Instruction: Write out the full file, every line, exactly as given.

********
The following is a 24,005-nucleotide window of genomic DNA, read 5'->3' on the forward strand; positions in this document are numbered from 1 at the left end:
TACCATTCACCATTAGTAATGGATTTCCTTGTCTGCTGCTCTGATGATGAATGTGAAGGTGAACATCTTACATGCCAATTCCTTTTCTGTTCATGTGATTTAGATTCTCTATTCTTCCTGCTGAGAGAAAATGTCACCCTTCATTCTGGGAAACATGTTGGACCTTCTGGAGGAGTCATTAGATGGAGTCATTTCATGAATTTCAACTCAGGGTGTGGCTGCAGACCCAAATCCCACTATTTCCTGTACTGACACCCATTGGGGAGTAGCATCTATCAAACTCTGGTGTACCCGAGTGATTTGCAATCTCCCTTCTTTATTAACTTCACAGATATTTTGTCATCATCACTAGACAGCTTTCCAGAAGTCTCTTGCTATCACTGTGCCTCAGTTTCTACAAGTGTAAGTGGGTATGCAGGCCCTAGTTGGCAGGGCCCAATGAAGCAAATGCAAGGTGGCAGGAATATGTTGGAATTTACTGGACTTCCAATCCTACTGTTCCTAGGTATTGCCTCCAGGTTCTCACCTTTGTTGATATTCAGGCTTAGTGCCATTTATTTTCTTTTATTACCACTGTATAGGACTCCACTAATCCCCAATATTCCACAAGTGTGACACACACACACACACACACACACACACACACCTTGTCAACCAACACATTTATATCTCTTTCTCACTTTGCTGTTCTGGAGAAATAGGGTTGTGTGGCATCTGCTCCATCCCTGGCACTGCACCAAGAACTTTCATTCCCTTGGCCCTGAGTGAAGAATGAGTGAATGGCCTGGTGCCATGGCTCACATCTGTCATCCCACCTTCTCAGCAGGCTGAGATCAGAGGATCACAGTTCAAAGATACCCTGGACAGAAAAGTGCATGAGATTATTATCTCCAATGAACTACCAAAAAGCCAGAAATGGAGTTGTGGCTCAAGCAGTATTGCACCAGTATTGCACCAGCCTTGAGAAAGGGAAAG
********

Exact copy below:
The following is a 24,005-nucleotide window of genomic DNA, read 5'->3' on the forward strand; positions in this document are numbered from 1 at the left end:
TACCATTCACCATTAGTAATGGATTTCCTTGTCTGCTGCTCTGATGATGAATGTGAAGGTGAACATCTTACATGCCAATTCCTTTTCTGTTCATGTGATTTAGATTCTCTATTCTTCCTGCTGAGAGAAAATGTCACCCTTCATTCTGGGAAACATGTTGGACCTTCTGGAGGAGTCATTAGATGGAGTCATTTCATGAATTTCAACTCAGGGTGTGGCTGCAGACCCAAATCCCACTATTTCCTGTACTGACACCCATTGGGGAGTAGCATCTATCAAACTCTGGTGTACCCGAGTGATTTGCAATCTCCCTTCTTTATTAACTTCACAGATATTTTGTCATCATCACTAGACAGCTTTCCAGAAGTCTCTTGCTATCACTGTGCCTCAGTTTCTACAAGTGTAAGTGGGTATGCAGGCCCTAGTTGGCAGGGCCCAATGAAGCAAATGCAAGGTGGCAGGAATATGTTGGAATTTACTGGACTTCCAATCCTACTGTTCCTAGGTATTGCCTCCAGGTTCTCACCTTTGTTGATATTCAGGCTTAGTGCCATTTATTTTCTTTTATTACCACTGTATAGGACTCCACTAATCCCCAATATTCCACAAGTGTGACACACACACACACACACACACACACACACACCTTGTCAACCAACACATTTATATCTCTTTCTCACTTTGCTGTTCTGGAGAAATAGGGTTGTGTGGCATCTGCTCCATCCCTGGCACTGCACCAAGAACTTTCATTCCCTTGGCCCTGAGTGAAGAATGAGTGAATGGCCTGGTGCCATGGCTCACATCTGTCATCCCACCTTCTCAGCAGGCTGAGATCAGAGGATCACAGTTCAAAGATACCCTGGACAGAAAAGTGCATGAGATTATTATCTCCAATGAACTACCAAAAAGCCAGAAATGGAGTTGTGGCTCAAGCAGTATTGCACCAGTATTGCACCAGCCTTGAGAAAGGGAAAG